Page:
Eukaryotes are organisms in which at the cellular level most of their genetic material is located inside a double-membraned nucleus. Other genetic materials outside the nucleus are found in the mitochondria and the chloroplasts (if present). The chromosomes of eukaryotes are linear strands of DNA. Both eukaryotes and prokaryotes store their genetic information in their genes. The main source of metabolic energy is ATP.
In prokaryotes, the chromosome is mostly circular. Prokaryotes are smaller in size than eukaryotes. Therefore, prokaryotes have a large surface area to volume ratio. And because of this, they have a high metabolic rate and high growth rate.
Both eukaryotes and prokaryotes have ribosomes that serve as the site of protein synthesis. However, the composition of their ribosomes differs. The prokaryotic ribosome is 70S and it is made up of 50S (large subunit) and 30S (small subunit). The eukaryotic ribosome is 80S and it consists of 60S (large subunit) and 40S (small subunit). [N.B. the S units do not add up since they represent measures of sedimentation rate, not mass.]
Examples of prokaryotes are eubacteria and archaea.
Prokaryotes include the domains, Eubacteria and Archaea. Examples of prokaryotes are bacteria, archaea, and cyanobacteria (blue-green algae).
Bacteria are microscopic, single-celled organisms that belong to Domain Eubacteria (true bacteria). Their cells lack lipid-bound subcellular compartments and their DNA is found in the cytoplasm (nucleoid region) rather than inside a nucleus. They reproduce by fission or by forming spores. They can inhabit all kinds of environments, such as in soil, acidic hot springs, radioactive waste, seawater, deep in the Earths crust, in the stratosphere, and even in the bodies of other organisms. Bacteria include the bacilli, the cocci, the spirochetes, and the vibrios.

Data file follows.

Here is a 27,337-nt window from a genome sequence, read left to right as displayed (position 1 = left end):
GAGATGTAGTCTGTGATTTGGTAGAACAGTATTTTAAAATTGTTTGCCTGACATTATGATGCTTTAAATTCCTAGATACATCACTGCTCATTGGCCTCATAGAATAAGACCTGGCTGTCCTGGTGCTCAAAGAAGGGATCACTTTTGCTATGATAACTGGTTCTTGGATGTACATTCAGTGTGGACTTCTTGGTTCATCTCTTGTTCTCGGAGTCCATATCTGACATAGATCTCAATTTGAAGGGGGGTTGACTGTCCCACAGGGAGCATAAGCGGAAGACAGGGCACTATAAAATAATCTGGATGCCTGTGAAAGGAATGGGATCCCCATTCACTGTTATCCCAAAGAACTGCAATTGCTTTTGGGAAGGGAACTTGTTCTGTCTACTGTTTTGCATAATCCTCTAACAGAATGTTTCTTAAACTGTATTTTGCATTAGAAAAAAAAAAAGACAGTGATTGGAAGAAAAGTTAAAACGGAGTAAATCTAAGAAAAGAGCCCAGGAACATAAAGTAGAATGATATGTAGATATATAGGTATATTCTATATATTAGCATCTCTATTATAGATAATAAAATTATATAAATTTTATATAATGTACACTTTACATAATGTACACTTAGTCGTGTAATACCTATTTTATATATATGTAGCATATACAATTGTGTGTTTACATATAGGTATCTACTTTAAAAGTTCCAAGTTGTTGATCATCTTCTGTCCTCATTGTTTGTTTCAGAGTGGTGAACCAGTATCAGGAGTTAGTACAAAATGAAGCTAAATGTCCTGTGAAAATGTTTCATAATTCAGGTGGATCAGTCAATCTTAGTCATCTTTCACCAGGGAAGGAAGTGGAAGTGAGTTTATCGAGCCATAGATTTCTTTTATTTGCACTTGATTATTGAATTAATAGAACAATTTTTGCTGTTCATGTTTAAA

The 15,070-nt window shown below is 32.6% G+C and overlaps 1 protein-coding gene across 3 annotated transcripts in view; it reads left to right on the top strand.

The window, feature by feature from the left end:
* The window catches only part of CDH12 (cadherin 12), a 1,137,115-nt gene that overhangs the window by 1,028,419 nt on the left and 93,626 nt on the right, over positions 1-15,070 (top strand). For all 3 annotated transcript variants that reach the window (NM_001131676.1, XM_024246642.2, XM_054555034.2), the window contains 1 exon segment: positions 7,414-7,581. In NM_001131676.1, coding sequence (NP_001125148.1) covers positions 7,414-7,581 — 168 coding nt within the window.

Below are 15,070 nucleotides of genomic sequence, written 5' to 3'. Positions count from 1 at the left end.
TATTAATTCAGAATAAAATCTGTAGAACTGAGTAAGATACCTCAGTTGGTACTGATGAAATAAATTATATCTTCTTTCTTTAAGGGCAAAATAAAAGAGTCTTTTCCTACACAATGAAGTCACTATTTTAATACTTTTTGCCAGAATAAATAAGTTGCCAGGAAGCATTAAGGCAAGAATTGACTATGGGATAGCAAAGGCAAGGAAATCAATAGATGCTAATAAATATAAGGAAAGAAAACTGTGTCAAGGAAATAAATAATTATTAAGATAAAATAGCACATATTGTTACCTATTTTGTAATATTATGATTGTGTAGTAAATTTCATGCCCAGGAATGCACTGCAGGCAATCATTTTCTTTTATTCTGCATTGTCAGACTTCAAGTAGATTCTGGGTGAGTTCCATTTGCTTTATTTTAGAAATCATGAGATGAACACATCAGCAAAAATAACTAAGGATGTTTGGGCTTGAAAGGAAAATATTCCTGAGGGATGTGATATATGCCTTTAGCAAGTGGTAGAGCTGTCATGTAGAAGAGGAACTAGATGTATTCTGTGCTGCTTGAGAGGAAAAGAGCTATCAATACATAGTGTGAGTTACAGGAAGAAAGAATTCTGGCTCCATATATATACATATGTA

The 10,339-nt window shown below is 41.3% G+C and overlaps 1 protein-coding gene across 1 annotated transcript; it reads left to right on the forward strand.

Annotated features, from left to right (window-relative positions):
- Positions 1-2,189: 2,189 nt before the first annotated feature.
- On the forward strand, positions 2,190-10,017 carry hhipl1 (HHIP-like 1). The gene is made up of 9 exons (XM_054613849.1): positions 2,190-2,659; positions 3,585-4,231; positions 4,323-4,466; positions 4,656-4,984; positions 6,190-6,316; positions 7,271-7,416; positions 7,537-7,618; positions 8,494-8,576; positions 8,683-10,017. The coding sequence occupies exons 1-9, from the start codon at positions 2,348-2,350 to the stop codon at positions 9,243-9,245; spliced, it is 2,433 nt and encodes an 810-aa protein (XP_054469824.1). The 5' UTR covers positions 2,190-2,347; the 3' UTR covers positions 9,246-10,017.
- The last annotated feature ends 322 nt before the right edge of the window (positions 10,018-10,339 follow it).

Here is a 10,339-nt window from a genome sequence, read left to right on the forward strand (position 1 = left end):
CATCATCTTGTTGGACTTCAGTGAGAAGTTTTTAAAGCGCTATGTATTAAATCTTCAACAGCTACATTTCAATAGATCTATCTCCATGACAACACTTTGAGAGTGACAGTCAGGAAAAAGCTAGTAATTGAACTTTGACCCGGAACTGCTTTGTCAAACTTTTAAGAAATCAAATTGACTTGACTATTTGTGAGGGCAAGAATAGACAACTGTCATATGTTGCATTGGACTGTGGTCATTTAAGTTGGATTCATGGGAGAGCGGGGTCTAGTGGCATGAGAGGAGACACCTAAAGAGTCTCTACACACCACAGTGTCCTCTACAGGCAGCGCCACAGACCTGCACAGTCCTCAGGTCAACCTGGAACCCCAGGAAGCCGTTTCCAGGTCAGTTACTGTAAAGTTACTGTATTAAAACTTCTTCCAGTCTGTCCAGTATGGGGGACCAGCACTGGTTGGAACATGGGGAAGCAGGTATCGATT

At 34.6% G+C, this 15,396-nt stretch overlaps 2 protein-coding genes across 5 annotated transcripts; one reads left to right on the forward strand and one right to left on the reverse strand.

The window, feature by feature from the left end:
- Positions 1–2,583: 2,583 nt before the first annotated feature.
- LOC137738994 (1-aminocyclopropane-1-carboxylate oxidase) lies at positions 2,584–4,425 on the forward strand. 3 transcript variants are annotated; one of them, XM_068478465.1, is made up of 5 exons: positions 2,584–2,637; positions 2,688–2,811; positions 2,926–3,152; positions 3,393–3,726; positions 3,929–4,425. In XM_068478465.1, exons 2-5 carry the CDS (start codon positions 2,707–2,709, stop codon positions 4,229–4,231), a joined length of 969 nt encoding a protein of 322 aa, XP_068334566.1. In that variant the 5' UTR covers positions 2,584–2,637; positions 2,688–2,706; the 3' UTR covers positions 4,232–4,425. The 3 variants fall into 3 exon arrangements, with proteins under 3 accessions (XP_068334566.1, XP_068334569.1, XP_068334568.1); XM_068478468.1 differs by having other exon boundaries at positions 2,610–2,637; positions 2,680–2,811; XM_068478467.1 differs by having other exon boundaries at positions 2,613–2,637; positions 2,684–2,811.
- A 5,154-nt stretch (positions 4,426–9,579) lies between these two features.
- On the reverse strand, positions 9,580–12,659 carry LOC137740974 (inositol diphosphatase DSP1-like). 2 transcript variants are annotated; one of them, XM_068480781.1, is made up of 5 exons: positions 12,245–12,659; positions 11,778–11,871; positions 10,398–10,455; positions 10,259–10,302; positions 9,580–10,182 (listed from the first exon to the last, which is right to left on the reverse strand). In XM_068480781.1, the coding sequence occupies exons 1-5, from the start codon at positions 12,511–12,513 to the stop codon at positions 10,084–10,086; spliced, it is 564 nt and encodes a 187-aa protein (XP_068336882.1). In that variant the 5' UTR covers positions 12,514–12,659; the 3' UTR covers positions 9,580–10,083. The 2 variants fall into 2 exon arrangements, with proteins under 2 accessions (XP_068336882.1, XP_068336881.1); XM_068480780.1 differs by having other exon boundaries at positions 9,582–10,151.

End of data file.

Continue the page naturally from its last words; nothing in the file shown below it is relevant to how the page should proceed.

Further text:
Archaea belong to the Domain Archaea. They are unicellular microorganisms that are genetically distinct from bacteria and eukaryotes. Similar to prokaryotes, they lack a nucleus. However, the genes of archaebacterial are more similar to eukaryotes. Both of them produce certain enzymes that are used in transcription, translation, and other metabolic pathways. Many archaebacterial are found thriving in extreme habitats. Archaebacteria include the halophiles (those inhabiting extremely salty environments), the methanogens (archaea species producing methane), and the thermophiles (those that can thrive in extremely hot habitats).
Cyanobacteria, also called blue-green algae, are microorganisms that are formerly considered as protists for being single-celled and photosynthetic. However, they now belong to a group or phylum of photosynthetic bacteria that inhabit aquatic habitats and moist soils. Cyanobacteria are ecologically significant because a huge percentage of gaseous oxygen comes from their photosynthetic activity. They may lack a nucleus but they possess microcompartments (e.g. thylakoids and carboxysomes). They also have photosynthetic pigments (particularly, phycobiliproteins) that account for the bluish-green color of their cells. Cyanobacteria include Chroococcales, Pleurocapsales, Oscillatoriales, Nostocales, and